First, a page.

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Nutrition Q&A with Dr. Shannyn Pearce, D.C.

Nutrition Q&A  with Dr. Shannyn Pearce, D.C. Learn the truth about healthy eating that will transform your thinking and make eating healthy a lot easier! A primal-based diet focused on quality of foods, minimizing sugar, and increasing healthy fats can help you achieve your weight loss goals and enhance full body health.

Q: I am trying to minimize my cravings for sweets, any suggestions?
A: Cut out sugar. You will find that about 2-3 weeks into a low sugar diet, cravings go from a 10 to a 0! By eliminating the sugar and anything that turns to sugar, you are flipping your body’s switch into fat-burning mode.

Q: What do you think of safflower oil? It is found in a lot of products.
A: Commercial safflower oil is typically polyunsaturated, which are very unstable and highly vulnerable to oxidation- even at room temperature. This causes the formation of free radicals. Just being exposed to air and light accelerates the oxidation process. When you start heating safflower oil for cooking, the oxidation progresses even further.

The best oils to use for cooking are coconut oil, butter, and grapeseed oil.

Q: Can I get enough fiber if I cut out fruits, grains, and beans?
A: Absolutely – you will get plenty of fiber from vegetables. If you have digestive issues, a healthy diet works wonders for allowing the body to heal and to correct problems.

Q: Can I still have “cheat” meals and have success with weight loss?
A: While this is perfectly acceptable under normal circumstances and for long term sustainability, it is not effective for weight loss. Unfortunately, if you want to be as successful as possible, you will need to avoid the cheat meals until your weight loss goals are achieved. When you are trying to get your hormones under control, it is crucial to eliminate sugars and anything that turns to sugar. Sugar is highly addictive and causes an immediate physiological response in the body. You can avoid it for a month but as soon as you have that one cheat meal, the cravings come right back in full force.

Q: Can you offer an opinion regarding Agave nectar?
A: Agave nectar, while much lower on the glycemic index scale – meaning it doesn’t spike blood sugar as much – is still sugar and has the same effect on the body. It will still cause a rise in blood sugar, insulin, and the body’s inflammatory response. That is why we recommend staying away from it, especially if weight loss is a concern.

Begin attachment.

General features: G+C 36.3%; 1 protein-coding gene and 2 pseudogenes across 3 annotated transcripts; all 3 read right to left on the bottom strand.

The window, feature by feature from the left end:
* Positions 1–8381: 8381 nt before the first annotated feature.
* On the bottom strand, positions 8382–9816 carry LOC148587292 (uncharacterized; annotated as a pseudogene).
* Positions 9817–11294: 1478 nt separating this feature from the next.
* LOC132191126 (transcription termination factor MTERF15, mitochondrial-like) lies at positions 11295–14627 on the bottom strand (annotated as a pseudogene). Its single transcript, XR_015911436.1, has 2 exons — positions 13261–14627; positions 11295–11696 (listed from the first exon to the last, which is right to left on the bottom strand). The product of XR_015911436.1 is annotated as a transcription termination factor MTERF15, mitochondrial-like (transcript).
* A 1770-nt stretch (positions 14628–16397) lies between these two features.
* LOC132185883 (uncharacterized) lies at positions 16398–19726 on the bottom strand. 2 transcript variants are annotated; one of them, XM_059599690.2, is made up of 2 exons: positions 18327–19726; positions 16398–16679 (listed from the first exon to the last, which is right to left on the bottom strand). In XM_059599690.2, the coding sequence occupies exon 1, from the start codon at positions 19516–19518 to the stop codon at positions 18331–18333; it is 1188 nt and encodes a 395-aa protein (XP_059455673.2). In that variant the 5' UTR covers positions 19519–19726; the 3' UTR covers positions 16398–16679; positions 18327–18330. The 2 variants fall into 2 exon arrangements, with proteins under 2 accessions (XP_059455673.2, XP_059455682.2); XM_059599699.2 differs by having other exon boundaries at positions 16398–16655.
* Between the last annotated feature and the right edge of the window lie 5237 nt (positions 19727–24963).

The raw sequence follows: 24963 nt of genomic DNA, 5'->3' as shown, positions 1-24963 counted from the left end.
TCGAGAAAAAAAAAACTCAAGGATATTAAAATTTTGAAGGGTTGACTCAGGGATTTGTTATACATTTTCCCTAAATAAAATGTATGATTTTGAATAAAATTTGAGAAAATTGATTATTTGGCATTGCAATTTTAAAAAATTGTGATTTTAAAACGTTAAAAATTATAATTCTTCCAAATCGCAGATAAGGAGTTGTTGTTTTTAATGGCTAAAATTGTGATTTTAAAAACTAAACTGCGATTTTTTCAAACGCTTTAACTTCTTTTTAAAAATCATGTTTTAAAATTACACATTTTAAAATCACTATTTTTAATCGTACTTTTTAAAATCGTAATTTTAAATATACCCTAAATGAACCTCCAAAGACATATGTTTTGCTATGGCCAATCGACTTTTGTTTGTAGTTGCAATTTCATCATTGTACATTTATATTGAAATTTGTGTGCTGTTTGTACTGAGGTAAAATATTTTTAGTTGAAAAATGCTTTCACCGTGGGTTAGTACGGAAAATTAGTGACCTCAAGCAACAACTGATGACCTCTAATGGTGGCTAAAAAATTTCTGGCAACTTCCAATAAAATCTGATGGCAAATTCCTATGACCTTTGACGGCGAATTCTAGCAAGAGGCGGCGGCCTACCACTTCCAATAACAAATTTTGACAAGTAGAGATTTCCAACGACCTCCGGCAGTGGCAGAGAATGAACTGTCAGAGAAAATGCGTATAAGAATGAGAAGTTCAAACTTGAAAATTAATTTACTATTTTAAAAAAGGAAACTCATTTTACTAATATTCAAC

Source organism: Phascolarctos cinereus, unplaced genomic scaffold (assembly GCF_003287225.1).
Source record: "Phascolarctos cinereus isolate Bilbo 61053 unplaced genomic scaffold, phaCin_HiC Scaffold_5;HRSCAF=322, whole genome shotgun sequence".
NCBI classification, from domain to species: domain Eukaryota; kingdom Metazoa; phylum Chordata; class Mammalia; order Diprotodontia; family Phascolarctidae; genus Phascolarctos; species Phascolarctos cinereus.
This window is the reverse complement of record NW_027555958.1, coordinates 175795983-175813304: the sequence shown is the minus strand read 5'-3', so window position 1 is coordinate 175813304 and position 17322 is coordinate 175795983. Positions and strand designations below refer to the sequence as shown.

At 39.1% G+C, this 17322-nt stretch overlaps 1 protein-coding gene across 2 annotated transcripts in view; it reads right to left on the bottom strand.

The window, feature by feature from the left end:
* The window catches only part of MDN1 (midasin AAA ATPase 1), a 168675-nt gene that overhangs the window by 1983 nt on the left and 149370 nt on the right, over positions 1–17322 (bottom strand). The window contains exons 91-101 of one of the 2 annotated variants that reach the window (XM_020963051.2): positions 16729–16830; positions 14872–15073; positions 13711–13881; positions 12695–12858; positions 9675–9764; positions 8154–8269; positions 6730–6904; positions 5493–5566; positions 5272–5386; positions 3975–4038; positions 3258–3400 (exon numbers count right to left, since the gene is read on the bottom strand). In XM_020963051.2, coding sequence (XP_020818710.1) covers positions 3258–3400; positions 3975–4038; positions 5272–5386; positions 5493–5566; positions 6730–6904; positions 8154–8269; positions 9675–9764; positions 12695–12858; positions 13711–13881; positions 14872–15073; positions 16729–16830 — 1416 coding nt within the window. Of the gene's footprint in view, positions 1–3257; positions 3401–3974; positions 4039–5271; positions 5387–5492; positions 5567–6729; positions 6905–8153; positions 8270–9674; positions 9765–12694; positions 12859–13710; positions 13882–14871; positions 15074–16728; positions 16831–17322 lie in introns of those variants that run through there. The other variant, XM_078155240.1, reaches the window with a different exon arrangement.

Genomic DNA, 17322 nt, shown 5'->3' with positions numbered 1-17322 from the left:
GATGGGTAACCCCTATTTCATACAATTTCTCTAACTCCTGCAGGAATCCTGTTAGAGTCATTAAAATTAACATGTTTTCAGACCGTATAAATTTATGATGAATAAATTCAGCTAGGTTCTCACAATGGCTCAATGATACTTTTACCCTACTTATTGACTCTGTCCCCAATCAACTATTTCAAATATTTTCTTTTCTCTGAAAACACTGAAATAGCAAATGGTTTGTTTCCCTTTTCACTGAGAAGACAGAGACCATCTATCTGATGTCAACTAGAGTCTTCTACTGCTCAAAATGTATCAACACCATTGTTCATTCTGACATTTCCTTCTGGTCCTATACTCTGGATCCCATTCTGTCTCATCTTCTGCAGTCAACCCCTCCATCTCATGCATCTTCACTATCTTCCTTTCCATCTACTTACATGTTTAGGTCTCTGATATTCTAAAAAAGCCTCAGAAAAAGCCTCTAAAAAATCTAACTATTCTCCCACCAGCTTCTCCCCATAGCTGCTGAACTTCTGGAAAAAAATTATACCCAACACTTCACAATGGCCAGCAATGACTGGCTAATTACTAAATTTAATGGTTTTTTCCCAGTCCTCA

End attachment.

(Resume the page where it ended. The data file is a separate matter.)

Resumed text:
Q: I cannot have soy! What is soy lecithin and why is it in everything?
A: Soy is a food that needs to be avoided, in any form. Soy lecithin is a waste byproduct of the processing of soy oil and yes, it is in almost every processed food out there. Your best bet is to stick with whole foods or foods that have been minimally processed.

Q: Are butter substitutes and cooking sprays bad for you?
A: YES! They are man-made products, made in a lab, subjected to extensive processing, bleaching, heat, etc. It is best to stick with the natural foods that have been around for 1,000’s of years like coconut oil, butter, and olive oil.

Q: So while cutting out sugar, does that include fruit?
A: If weight loss is the goal, leptin is deregulated, or the body is in crisis mode, the answer is YES. That is not to say that fruits are not healthy – they are! It is just that when the body is in crisis or weight loss is a concern, all sugar must be eliminated to help the body heal and repair.

Q: Does increased healthy fat intake mean increased breast or prostate cancer risk?
A: No. In fact, if you look at cultures like Polynesia where they eat very high amounts of saturated fats from coconut products, or at some African tribes that eat up to a pound of fat per day, you will not see high instances of breast cancer, prostate cancer, or any cancer for that matter. Healthy fat is actually the #1 missing ingredient in most American diets.

Q: How should I replace grains?
A: Replace grains with more healthy fats and more vegetables. After the first 2-3 weeks, you won’t even miss the grains. In addition, the human species survived for thousands of years before the advent of farming and milling grains. In other words, your body wasn’t built to require grains to survive and attain optimal health.

Q: Can you suggest a good breakfast without grains?
A: Good breakfast options without grains include: eggs, nut butters, smoothies, whey protein, organic yogurt, raw vegetables, smoked salmon, grainless (nut-based) granolas, and berries with coconut milk.

Q: How do you replace pasta?
A: One good “trick” is to use a spiral slicer on zucchini. It looks like spaghetti noodles and will fill out a dish nicely and with a similar texture.

Q: I thought 100% whole grains were good to eat
A: Whole grains can be good for some people, but others have a sensitivity, and it can depend on your ancestry! That may explain the very high level of gluten and wheat sensitivities. If weight loss is not a concern, and you are not facing any health challenges, whole grains can be a healthy part of your nutrition plan.

Q: What can a diet low in sugar and high in healthy fats do for me?
A: Burn fat, detoxify the body, balance hormones, repair damaged tissue, and reduce inflammation!

Q: Is organic beef okay?
A: Organic does not necessarily mean grass-fed. It just means that the animals haven’t been given hormones or antibiotics. Grass-fed is better and you can find it at almost any grocery store.

Dr. Pearce, D.C. specializes in natural health and offers free nutrition classes at Reve Body Sculpting. For more information on how to start improving your health, call 859-219-0626.

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